The pupil of the human eye is a hole in the iris. The pupil’s job is to control the light entering the retina.
The size of the pupil changes depending on how the stream of light irritates it, whether the eyes cross, whether they are tense or relaxed. In other words, the size of the pupils can tell a lot about the condition. Therefore, it is necessary to pay attention to the size of the pupils when diagnosing any vision problems, as well as when examining for any diseases of the internal systems and organs.
Pupil size is changed by the activity of the muscles of the iris.
By the way, the size of the pupil is never in a constant state, of course, except for the time when a person sleeps. The size of the pupils can change in width if a person is afraid or worried if he is sharply frightened. In other words, the size of the pupils is responsible for obtaining the most complete information about the surrounding reality, in particular about the source of irritation.
The size of the pupil changes even before the person dies. A decrease in the size of the pupil occurs in a calm state, with depression and depression, in a state of fatigue. Thus, the pupil, as it were, prevents the penetration of unnecessary information interfering with relaxation.
As a person grows up and ages, the size of the pupil undergoes changes in the direction of reducing the circumference, since all the processes occurring in the body become more slow with age. This kind of transformation of pupil size is explained by the degree of brain activity at the bioenergetic level. An unnatural change in the pupil towards constriction indicates that the potential of the brain is reduced.
The correct transformation of the size of the pupil when it is irritated by light is constriction. If the light intensity is reduced, then the pupil begins to dilate. When the axes of view are crossed, the size of the pupils becomes smaller; when diluted, they, on the contrary, expand.
The adaptation of vision also explains certain transformations in the size of the pupil: when looking at close objects, the pupil narrows, when looking at objects in the distance, it expands.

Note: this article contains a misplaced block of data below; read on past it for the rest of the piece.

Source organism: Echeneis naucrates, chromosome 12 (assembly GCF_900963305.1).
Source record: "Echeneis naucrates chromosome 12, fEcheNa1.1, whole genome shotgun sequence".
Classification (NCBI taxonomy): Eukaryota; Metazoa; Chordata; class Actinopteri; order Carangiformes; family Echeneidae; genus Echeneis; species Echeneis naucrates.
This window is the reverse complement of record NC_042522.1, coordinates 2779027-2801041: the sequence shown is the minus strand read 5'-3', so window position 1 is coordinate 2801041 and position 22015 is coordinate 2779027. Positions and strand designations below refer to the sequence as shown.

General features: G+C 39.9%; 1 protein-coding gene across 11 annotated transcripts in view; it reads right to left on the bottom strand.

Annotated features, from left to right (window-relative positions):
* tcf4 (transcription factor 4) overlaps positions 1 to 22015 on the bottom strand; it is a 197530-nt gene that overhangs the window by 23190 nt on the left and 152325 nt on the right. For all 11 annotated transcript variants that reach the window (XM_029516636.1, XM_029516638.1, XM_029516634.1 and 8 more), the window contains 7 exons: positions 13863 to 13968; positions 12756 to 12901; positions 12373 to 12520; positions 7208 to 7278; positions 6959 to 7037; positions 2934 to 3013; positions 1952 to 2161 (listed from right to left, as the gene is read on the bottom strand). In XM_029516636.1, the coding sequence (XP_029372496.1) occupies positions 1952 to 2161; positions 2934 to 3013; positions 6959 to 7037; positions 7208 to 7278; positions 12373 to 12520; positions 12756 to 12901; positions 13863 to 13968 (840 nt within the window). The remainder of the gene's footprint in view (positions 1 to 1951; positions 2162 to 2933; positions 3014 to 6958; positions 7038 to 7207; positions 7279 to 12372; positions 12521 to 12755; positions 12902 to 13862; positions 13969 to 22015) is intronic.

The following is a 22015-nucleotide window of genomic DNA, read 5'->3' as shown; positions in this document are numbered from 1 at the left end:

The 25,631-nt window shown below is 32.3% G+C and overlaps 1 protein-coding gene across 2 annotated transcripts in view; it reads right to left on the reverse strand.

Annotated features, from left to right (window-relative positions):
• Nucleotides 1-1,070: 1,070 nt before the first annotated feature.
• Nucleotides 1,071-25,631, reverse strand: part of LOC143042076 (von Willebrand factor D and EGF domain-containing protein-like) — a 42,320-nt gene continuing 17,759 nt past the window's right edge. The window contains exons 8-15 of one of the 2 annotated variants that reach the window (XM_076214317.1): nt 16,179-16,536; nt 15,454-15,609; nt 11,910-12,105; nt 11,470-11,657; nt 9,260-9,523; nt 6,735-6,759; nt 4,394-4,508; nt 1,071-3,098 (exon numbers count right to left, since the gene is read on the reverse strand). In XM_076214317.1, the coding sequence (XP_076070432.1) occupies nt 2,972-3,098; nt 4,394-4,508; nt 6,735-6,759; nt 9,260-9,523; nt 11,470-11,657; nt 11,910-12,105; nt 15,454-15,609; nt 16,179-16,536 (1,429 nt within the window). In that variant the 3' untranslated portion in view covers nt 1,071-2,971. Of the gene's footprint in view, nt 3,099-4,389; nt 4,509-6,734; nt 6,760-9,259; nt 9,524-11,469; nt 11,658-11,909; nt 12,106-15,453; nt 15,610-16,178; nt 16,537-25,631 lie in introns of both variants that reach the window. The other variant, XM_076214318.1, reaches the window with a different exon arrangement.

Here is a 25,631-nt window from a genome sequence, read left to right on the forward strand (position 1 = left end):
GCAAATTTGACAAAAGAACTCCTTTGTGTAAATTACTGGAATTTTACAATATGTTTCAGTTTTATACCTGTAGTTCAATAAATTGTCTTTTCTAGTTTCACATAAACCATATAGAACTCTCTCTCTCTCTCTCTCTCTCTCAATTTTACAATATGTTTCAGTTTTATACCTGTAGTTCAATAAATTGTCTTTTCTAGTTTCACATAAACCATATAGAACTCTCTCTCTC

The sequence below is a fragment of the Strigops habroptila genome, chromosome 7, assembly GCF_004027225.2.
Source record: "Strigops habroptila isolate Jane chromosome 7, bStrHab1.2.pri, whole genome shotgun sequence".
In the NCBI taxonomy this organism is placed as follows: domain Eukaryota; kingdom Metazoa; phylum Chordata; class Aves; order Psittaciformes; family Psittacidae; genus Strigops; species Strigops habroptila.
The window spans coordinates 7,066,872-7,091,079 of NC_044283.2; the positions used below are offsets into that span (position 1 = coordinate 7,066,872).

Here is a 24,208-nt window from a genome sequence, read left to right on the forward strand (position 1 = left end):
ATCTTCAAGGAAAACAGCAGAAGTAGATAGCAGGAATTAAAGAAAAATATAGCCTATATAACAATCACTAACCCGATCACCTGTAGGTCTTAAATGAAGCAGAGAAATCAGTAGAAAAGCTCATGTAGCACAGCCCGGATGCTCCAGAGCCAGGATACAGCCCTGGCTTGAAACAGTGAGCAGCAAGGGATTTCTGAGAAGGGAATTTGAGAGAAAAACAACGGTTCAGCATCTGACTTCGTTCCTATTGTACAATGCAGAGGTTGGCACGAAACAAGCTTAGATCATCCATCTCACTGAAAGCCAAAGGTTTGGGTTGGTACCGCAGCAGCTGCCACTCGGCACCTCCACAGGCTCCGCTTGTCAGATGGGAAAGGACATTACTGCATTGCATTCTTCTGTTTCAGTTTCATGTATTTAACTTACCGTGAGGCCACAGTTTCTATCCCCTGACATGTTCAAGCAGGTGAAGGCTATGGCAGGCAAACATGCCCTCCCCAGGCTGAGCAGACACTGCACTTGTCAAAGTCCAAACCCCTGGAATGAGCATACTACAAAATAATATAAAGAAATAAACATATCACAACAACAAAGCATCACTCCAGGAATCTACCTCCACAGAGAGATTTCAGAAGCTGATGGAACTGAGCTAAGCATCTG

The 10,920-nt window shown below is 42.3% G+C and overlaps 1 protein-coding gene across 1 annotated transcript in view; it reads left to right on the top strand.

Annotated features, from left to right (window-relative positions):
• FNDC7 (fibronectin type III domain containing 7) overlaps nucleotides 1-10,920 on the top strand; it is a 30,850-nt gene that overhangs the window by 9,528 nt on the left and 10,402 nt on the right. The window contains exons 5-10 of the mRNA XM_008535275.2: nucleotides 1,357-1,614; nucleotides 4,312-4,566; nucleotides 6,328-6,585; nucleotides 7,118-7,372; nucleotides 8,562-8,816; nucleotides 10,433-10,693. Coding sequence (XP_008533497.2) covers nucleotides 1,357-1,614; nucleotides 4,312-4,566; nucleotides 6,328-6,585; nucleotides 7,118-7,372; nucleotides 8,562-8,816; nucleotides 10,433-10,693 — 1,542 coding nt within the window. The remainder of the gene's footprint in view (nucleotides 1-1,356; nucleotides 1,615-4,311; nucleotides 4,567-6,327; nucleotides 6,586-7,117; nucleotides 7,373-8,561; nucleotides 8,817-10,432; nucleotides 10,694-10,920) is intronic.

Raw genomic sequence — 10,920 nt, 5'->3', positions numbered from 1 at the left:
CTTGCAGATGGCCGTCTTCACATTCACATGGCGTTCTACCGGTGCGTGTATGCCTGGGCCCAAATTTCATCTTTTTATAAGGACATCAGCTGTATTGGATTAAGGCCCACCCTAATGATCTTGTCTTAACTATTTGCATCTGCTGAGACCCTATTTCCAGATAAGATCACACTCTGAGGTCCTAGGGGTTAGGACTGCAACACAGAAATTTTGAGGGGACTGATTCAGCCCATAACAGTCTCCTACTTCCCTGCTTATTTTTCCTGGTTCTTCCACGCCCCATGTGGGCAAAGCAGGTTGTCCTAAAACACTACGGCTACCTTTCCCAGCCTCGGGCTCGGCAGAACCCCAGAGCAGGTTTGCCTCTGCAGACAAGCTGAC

Refraction of the eyes also affects the change in the pupil, that is, with myopia, wider pupils are noted than with farsightedness.
In the process of drawing air into the lungs, the pupils dilate, and on exhalation they become narrow again. Even brain activity affects the size of the pupil. For example, if a person mentally draws a night in his imagination, then a signal is sent to the pupils to expand, and vice versa.
Visual acuity also has an effect on the ability of the pupils to change – as vision deteriorates, the pupils become wider. Blind people have pupils motionless and to the limit.
The size of the pupils of a person’s eyes may indicate that a person is addicted to drugs. And experienced specialists can even reliably establish by the size of the pupils on which particular drug a person is addicted.
Smokers and people who abuse alcohol have small pupils.
How disease affects pupil size
With an increase in the activity of the thyroid gland, the pupils become wider, with an insufficiency of the thyroid gland , the pupils narrow.
Inflammatory processes of the meninges and high pressure readings inside the skull cause a sharp narrowing of the pupil. At the advanced stage of the disease, the pupils, on the contrary, dilate. If the change in the pupil is noted only in one eye, then the inflammation covers only the corresponding half of the brain.